“But play it I must.” She remained firm and collected. “And have no doubts that I am playing for keeps. I intend to find that necklace, and when I do, mark my words, my lord, I will keep it.”

And lastly, I think there also needs to be a sparks of passion when the secondary characters are on scene. Passion adds intrigue to the subplots and helps keep the secondary characters interesting. In A Marquis to Marry Race is fiercely loyal and passionately protective of his friend Sir Randolph Gibson. I’ll add another short excerpt from A Marquis to Marry that demonstrates this.

This time it was clear Prattle pointed to Gibby, and not to Race.


Race felt like a fist slammed into this stomach, and he jerked toward his elderly friend. It was one thing for the man to accuse Race of a vile act—he could easily defend himself—but accusing Gibby was a whole different matter. Race wouldn’t let Prattle get away with that. Everyone in London knew Gibby was a man of impeccable honor.

Now that I’ve shown you why I believe passion is at the root of all five “must-haves” for me, tell me what is a must have for you in a romance.

A Marquis to Marry, Book Two in the Rogues’ Dynasty Trilogy, In Stores October 2009

Alexander Mitchell Raceworth, the dashing fourth Marquis of Raceworth, is shocked when the alluring young Duchess of Brookfield accuses him of stealing priceless pearls belonging to her family. Susannah Brookfield is the most beautiful, enchanting woman he has ever met, but despite his attraction, he's not about to hand over the pearls.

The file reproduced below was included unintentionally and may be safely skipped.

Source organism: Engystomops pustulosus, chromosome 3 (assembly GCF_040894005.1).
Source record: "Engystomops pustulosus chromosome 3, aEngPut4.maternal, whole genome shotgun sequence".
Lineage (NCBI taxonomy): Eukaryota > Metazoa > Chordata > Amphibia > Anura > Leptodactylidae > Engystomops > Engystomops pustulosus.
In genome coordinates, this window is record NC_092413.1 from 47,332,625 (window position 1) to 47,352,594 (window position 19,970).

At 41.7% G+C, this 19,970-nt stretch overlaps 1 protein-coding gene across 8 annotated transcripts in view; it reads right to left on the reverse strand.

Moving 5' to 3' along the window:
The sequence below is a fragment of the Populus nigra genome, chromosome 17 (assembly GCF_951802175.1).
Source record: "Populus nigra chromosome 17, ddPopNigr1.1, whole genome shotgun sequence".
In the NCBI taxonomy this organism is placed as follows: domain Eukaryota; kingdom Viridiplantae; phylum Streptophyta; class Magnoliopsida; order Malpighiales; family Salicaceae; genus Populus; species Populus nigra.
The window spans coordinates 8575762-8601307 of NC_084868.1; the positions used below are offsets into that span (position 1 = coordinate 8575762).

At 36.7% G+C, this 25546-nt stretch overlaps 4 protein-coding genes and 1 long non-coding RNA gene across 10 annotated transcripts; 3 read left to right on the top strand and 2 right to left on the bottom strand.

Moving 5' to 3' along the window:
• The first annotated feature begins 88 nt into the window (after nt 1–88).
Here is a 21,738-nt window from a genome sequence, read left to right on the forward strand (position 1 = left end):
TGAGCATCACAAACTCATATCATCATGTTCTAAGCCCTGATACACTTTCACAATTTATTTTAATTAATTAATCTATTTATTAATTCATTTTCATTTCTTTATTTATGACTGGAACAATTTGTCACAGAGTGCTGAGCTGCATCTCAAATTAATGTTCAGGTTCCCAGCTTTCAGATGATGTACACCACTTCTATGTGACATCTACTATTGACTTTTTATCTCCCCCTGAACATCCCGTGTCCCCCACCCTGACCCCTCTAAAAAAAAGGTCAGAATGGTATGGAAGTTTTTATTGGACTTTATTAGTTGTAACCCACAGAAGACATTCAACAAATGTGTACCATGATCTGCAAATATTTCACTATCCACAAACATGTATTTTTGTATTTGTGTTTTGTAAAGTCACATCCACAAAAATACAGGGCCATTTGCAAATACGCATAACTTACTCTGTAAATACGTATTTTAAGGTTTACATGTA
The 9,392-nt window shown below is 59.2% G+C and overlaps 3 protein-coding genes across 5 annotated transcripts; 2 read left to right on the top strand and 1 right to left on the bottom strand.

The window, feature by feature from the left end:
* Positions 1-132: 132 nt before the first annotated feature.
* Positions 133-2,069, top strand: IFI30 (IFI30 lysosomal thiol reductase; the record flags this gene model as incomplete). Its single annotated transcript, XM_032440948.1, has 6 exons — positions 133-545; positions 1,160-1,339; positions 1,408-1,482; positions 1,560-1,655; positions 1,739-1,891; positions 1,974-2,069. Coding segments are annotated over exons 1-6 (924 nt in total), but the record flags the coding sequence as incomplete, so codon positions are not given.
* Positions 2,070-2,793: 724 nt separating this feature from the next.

Though suspicion and mistrust drive them apart when the pearls are stolen, Race suggests they pool their resources to recover them. If they do find them, will they finally be able to give in to love, or will the truth of the elusive necklace tear them apart once and for all?

About the Author

Amelia Grey’s awards include the Booksellers Best and the Aspen Gold, and as Gloria Dale Skinner, the coveted Romantic Times Award for Love and Laughter and the prestigious Maggie Award. Her books have been featured in Doubleday and Rhapsody Book Clubs. Happily married for twenty-five years, she lives in Panama City Beach, Florida.

Amelia's Tour Schedule:

September 28: The Book Faery Guest Blog
September 29: A Journey of Books Guest Blog
September 30: Lib’s Library
October 2: Romance Reader at Heart’s Novel Thoughts Blog
October 5: Love Romance Passion Guest Blog
October 6: Yankee Romance Reviewers Guest Blog
October 7: Cheeky Reads Interview
Long and Short of It Guest Blog
October 8: The Good, the Bad, the Unread
October 9: Books Like Breathing Interview
Romance Junkies Guest Blog
October 12: Anna’s Book Blog Interview
Medieval Bookworm
October 13: Sia McKye’s Thoughts Over Coffee Guest Blog
October 14: Fresh Fiction Guest Blog
October 15: A Book Blogger’s Diary
October 16: Fallen Angel Reviews Guest Blog